Character Myths; A ‘bad boy’ hero?

[This is a repeat blog post from over a year ago. I thought I’d see what kind of reaction I’d get from it now. – Darke ]

Is there such a thing?

At some point in the last few decades, someone came up with the idea that a ‘bad boy’ can be a hero or romantic interest to a female lead in a story. Whether this notion came from the angst-ridden, mysterious vamp persona (a.k.a Angel, Spike) or ’misunderstood’ teen (from the now defunct show, The O.C.), I don’t know, but let me say right up front (and you can argue with me if you want), but a true bad boy is NOT someone want fraternizing with your female characters.

A true bad boy is the antagonist; the person you don’t want your readers, or your female characters, fantasizing about. They’re the drug addicts, cheaters, violent people who only care about themselves and what they can get from the other characters. They’ll steal from you as soon as you turn your back, and have no remorse about it. Make no mistakes, the only person who can fall in love with a bad boy and make it work–is a bad girl. They understand each other, probably because they grew up in the same environment.

Bad boys aren’t polite to parents, peers or anyone in authority. They don’t think about ways to help your female MC out of a jam because they don‘t respect her enough to even care. They dominate and control everyone in their sphere of influence and use them to their full advantage. Does this sound like a character you want your YA character to fall in love with?

Please don’t tell me your bad boy isn’t like this; that he’s the exception to the rule, because there are no exceptions. They’re called ’bad boys’ for a reason. If your male love interest falls into the above category, then you’re not writing a bad boy character; you’re writing a wannabe, and personally, I think they’re worse. Wannabe’s are whiny, and the few bad boys wannabe’s I’ve seen are emasculated by the female character. They’re created to show either how strong she is, or for romantic interest, and I don’t know about you, but nothing pulls me from a story faster than an oddly placed romance scene with a character that is weaker than the lead.

If you’re going to have a male interest in your story, make sure he can stand on his own. Strong does not mean ’bad’ or ’tough’, it means ‘intelligent‘, ‘loyal‘, ‘trustworthy’; someone your female character can depend on should the going get rough.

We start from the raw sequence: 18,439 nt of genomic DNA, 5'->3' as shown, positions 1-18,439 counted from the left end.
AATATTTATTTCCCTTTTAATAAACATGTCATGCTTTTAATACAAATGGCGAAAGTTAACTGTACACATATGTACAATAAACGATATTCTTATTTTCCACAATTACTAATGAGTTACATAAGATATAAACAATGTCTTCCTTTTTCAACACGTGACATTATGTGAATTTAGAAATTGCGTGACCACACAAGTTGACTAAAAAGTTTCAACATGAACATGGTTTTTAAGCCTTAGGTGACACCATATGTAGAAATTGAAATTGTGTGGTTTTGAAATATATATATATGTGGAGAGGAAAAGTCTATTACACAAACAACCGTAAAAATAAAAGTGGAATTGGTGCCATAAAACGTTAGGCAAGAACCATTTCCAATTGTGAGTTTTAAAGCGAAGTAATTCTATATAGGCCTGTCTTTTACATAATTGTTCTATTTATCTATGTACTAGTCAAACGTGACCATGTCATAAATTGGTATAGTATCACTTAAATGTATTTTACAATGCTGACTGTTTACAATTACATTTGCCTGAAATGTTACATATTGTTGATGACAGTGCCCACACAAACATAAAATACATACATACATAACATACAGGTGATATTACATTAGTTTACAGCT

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About Darke Conteur
Darke Conteur is a writer at the mercy of her Muse. The author of stories in several genres, she prefers to create within the realms Science Fiction and Dark Fantasy. A pagan at heart, her personal goal it to find her balance within nature; exploring the dark through her stories and the light through her beliefs. When not writing or working with crystals, she enjoys knitting, gardening, cooking and very loud music.

6 Responses to Character Myths; A ‘bad boy’ hero?

  1. Eli Ashpence says:

    There is such a thing. They’re those evil SOBs that hates the world and acts like a demon to everyone in it, but miraculously has that one small trigger that can temporarily turn him into a hero. Bad Boy Heroes are usually partnered with a somewhat masochistic girl that he harasses or otherwise teases. This girl often gets into jams that require Bad Boy to rescue her, but he only does it to keep his ‘toy’ intact. He can smooth talk and woo, but his feelings are superficial. He is too stubborn to admit to the existence of love and too jaded to make long-term goals. He constantly tests people’s loyalty and always finds the disappointment he’s expecting. She thinks she can redeem him.

    In real life, I think this leads to spousal abuse. Yet….

    Yet….

    To the girl, he’s a Bad Boy Hero.

  2. E.b. Black says:

    I often write novels where the main male love interest is actually a great guy because I’ve always gone for men who complimented me or were nice to me in some way in real life. I’ve met a lot of men who “teased” or “mocked” me and then asked me out later and I’ve never once said yes to any of them. It’s a huge turn off for me.

    That being said, I don’t equate fiction with reality. Most things my characters experience would upset me to experience in real life, but are pleasurable to write about. Because fiction isn’t the same as real life, it makes you feel similar emotions, but the thrill in a story is the challenge your characters face. While I prefer peace and quiet in my reality.

    It’s kind of complicated and anything you have to say in retort to this, I’d probably agree with, but I’ve genuinely written about male love interests who had moments where they beat the main character (but usually she’s the type of main character, as you said, who would beat him back just as hard) and done some unsavory things.

    Then again, I don’t write YA. I’d prefer not to expose teens to that.

    • I don’t understand the appeal of putting a lead character in a relationship with such a person. We wouldn’t do it in real life, so why do it with fiction? I wonder if it has anything to do with the idea that you can ‘change’ a man from bad to good?

      • E.b. Black says:

        I don’t know about other people, but the reason I sometimes do it is because good characters sometimes seem unrealistic to me.

      • You can write a ‘good’ character and give him some flaws, but to have a romantic interest that’s as horrible as I’ve described, can be dangerous. Look how many women, young and old, think the male lead in FS of G is romantic. If you had a man like that in real life, you’d see just how un-romantic it really is.

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